An adventure changes us.

How does a person with a day to day job have an adventure?  We think of Jason and the Argonauts, or the Odyssey, not Bill at his 9 to 5 desk job.

To some extent, Harry Potter and his buds are in a situation like this.  They go to school every day.  They have homework.  They play sports.  Sure, they’re magical, but even the magic is routine in the sense that they have to learn and practice to be able to use it.

Harry had Voldemort and the Death Eaters to contend with.  But our lives aren’t without fears or monsters, or even forces seemingly out to destroy the world.  Our life is an adventure too, if we can only see it that way.

Our practice is preparation, an initiation to our own adventure.  To some extent our adventure chooses us, but we also choose it.  Each of us has that dragon in our minds that we need to face and subdue in order to move forward, to get past that gatekeeper and move on to the next level.

We each of us know what that obstacle is that is holding us back, that makes us afraid, or that keeps us from doing our work.  The adventure begins when we start to practice, when we learn discipline, and endure the pain of facing our fears.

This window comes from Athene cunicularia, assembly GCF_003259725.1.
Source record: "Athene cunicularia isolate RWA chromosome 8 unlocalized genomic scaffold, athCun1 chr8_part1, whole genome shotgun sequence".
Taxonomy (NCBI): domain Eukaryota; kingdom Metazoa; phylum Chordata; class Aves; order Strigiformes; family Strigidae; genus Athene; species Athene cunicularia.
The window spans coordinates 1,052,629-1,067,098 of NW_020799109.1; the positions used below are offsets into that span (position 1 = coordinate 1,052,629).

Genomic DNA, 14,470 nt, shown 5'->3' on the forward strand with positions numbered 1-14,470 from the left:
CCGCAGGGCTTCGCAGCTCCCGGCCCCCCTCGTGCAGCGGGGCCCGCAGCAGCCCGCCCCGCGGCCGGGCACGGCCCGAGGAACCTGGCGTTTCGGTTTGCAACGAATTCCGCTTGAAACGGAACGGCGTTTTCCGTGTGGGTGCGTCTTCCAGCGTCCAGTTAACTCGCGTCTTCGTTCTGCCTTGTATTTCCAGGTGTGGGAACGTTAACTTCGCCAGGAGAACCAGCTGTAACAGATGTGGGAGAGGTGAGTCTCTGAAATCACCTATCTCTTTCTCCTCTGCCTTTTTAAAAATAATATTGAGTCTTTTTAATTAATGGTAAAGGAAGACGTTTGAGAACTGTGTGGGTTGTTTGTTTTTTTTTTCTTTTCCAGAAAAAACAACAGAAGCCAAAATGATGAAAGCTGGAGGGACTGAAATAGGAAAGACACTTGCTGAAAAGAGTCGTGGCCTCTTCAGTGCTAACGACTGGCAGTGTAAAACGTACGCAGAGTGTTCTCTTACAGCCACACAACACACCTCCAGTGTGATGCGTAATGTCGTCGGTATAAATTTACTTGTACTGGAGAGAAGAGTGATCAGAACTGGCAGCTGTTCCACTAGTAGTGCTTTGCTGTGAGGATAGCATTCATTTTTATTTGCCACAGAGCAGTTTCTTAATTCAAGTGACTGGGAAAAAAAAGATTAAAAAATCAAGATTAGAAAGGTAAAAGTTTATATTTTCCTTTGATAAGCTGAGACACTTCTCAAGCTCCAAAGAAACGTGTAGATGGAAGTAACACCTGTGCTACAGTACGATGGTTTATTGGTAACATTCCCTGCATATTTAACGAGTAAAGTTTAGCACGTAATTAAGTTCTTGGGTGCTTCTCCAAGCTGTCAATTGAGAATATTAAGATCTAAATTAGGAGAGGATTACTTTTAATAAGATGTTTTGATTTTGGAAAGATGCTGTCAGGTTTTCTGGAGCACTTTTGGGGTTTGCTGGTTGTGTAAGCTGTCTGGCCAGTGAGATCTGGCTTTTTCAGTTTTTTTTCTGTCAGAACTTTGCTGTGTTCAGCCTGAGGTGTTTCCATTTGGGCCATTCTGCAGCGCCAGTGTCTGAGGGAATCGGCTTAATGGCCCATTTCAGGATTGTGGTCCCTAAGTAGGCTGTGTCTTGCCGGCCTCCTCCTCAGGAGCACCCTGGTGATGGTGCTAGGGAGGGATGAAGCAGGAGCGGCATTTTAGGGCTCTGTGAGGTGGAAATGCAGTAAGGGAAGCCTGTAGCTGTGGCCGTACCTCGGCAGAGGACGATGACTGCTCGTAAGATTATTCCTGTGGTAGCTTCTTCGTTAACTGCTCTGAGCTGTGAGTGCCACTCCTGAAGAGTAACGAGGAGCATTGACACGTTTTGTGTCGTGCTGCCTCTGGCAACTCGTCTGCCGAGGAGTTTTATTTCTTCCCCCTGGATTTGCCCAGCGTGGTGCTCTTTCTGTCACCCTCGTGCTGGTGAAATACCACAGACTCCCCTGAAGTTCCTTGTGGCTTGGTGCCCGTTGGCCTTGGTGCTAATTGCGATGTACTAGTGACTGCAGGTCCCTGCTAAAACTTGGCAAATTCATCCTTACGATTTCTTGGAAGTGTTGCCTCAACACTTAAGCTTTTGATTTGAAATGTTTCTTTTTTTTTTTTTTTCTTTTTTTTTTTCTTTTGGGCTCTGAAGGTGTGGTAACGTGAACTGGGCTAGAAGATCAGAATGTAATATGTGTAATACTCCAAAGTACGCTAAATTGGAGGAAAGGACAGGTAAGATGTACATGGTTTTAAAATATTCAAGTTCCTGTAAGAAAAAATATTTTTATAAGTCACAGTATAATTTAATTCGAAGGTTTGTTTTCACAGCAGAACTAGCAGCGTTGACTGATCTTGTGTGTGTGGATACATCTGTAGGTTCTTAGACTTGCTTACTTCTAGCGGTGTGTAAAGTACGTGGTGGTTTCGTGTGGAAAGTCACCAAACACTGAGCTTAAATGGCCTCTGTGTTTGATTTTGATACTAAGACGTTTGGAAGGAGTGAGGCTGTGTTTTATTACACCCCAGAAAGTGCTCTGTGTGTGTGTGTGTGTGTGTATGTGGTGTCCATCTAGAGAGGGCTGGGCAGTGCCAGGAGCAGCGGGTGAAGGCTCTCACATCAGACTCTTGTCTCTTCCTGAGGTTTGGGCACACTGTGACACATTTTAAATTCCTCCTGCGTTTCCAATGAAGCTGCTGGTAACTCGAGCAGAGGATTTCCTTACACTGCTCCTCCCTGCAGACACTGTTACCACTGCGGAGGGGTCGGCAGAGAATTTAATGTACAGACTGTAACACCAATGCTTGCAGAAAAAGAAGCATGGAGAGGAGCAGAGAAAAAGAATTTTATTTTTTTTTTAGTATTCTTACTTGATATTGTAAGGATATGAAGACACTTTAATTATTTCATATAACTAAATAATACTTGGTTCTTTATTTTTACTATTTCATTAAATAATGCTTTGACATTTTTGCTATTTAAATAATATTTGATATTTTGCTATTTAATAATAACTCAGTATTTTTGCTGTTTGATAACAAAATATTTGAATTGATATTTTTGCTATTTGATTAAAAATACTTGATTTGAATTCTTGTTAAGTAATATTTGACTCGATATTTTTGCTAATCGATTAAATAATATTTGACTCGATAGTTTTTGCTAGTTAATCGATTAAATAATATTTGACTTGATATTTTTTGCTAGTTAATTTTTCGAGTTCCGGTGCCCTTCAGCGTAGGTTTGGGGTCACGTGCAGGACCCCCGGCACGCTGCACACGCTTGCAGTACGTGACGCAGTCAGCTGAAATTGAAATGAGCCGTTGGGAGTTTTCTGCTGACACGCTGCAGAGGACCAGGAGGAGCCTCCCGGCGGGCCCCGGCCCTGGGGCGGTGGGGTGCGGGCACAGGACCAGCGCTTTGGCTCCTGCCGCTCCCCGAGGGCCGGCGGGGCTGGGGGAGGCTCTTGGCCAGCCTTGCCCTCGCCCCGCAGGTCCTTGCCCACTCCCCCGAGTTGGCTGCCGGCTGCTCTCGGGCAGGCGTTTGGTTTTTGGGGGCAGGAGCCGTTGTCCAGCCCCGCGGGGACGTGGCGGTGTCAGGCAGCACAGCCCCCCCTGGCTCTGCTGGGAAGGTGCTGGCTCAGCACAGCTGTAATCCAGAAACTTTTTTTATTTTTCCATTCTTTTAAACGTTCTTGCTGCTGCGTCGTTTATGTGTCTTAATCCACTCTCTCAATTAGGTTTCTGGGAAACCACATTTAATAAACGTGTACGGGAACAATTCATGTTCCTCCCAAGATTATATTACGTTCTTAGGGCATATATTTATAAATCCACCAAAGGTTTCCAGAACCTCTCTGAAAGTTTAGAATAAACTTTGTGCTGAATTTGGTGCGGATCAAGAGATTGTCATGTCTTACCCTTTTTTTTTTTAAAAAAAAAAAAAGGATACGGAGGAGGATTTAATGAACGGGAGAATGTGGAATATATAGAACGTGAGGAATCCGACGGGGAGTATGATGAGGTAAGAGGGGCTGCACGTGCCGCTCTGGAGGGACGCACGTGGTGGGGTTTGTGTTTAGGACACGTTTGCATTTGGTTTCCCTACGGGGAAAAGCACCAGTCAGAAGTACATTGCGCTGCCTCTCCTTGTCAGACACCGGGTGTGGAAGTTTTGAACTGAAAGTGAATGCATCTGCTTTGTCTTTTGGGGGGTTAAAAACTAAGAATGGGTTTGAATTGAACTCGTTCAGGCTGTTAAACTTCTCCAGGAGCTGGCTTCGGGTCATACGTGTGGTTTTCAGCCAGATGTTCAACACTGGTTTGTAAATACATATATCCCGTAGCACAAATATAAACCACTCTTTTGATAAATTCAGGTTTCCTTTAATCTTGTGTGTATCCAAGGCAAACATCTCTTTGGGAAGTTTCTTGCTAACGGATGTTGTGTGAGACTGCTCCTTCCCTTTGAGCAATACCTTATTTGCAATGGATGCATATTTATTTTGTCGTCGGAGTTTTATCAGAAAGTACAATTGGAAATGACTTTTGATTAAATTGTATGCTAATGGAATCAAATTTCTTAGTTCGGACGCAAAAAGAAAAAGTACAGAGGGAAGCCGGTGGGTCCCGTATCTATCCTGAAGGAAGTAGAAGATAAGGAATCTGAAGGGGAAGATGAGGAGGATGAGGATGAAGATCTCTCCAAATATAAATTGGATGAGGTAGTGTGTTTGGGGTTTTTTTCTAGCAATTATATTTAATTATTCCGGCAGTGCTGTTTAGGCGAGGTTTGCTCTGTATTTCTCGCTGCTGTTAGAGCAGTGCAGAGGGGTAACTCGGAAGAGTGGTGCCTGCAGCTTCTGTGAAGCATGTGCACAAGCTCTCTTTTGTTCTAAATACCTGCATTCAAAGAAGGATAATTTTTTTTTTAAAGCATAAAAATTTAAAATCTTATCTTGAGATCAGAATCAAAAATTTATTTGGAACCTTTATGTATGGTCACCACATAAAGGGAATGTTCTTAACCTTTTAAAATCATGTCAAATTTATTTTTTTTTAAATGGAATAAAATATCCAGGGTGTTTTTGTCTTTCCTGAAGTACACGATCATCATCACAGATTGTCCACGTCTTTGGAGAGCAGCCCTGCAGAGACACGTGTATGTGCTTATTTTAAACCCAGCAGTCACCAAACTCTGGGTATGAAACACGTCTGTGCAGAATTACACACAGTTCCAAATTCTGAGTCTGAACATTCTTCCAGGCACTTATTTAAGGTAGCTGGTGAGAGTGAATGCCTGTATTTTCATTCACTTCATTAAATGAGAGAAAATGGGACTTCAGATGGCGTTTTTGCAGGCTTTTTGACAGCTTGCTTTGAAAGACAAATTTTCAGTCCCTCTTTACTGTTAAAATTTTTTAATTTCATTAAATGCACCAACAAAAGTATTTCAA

Children as Practice

Maybe nothing in life is more painful or rewarding than raising children.

As a parent, I wanted to teach my children all the things I had learned from life.  Instead, my children taught me all the things I had yet to learn about it.

I acted as if my children were lumps of clay I could fashion into my own idea of beauty, of character, and of excellence.  They acted as if I knew nothing of beauty, of character, or of excellence.  They seemed to think my ignorance was only exceeded by my arrogance.

Nothing has humbled me more than being a parent.  Nothing has taught me patience like being a parent.

Perhaps the most important lesson I’ve learned from being a parent is when to bite my tongue, which is often.  When it comes to words, less is more.  There is no quicksand like that created by an exchange of angry words.  What started out as a misdemeanor is quickly turned into a felony; what was at first a consequence is shortly made into a bombing run; what was a life lesson becomes a lifelong scar.

The other important lesson I’ve learned is to accept who my children are, and not try to turn them into who I think they ought to be.  This is a hard lesson, one I am constantly in the process of learning.

Sometimes it is hard to separate “the good,” “the beautiful,” and “the true” from our opinion of what those are vis-a-vis our children.  The best I have been able to do is to model what I believe the “three verities” are, and to discuss them with our children when I have the chance.